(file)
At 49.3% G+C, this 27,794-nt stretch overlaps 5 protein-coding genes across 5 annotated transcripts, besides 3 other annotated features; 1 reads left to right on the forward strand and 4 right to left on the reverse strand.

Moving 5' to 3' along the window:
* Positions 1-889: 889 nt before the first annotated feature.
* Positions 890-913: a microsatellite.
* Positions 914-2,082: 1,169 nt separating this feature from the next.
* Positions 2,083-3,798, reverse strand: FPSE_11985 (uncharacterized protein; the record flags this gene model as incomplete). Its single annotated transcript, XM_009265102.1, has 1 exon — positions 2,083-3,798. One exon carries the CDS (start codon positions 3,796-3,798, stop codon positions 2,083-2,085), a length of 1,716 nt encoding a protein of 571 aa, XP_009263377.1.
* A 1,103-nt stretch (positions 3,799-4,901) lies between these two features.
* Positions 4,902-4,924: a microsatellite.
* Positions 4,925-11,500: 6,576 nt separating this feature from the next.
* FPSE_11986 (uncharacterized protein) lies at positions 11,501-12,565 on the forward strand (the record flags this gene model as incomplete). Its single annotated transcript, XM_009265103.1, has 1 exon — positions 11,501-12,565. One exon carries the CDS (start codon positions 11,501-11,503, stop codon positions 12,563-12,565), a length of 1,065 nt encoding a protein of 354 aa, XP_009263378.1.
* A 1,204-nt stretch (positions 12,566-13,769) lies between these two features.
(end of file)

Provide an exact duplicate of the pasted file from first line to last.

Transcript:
At 49.3% G+C, this 27,794-nt stretch overlaps 5 protein-coding genes across 5 annotated transcripts, besides 3 other annotated features; 1 reads left to right on the forward strand and 4 right to left on the reverse strand.

Moving 5' to 3' along the window:
* Positions 1-889: 889 nt before the first annotated feature.
* Positions 890-913: a microsatellite.
* Positions 914-2,082: 1,169 nt separating this feature from the next.
* Positions 2,083-3,798, reverse strand: FPSE_11985 (uncharacterized protein; the record flags this gene model as incomplete). Its single annotated transcript, XM_009265102.1, has 1 exon — positions 2,083-3,798. One exon carries the CDS (start codon positions 3,796-3,798, stop codon positions 2,083-2,085), a length of 1,716 nt encoding a protein of 571 aa, XP_009263377.1.
* A 1,103-nt stretch (positions 3,799-4,901) lies between these two features.
* Positions 4,902-4,924: a microsatellite.
* Positions 4,925-11,500: 6,576 nt separating this feature from the next.
* FPSE_11986 (uncharacterized protein) lies at positions 11,501-12,565 on the forward strand (the record flags this gene model as incomplete). Its single annotated transcript, XM_009265103.1, has 1 exon — positions 11,501-12,565. One exon carries the CDS (start codon positions 11,501-11,503, stop codon positions 12,563-12,565), a length of 1,065 nt encoding a protein of 354 aa, XP_009263378.1.
* A 1,204-nt stretch (positions 12,566-13,769) lies between these two features.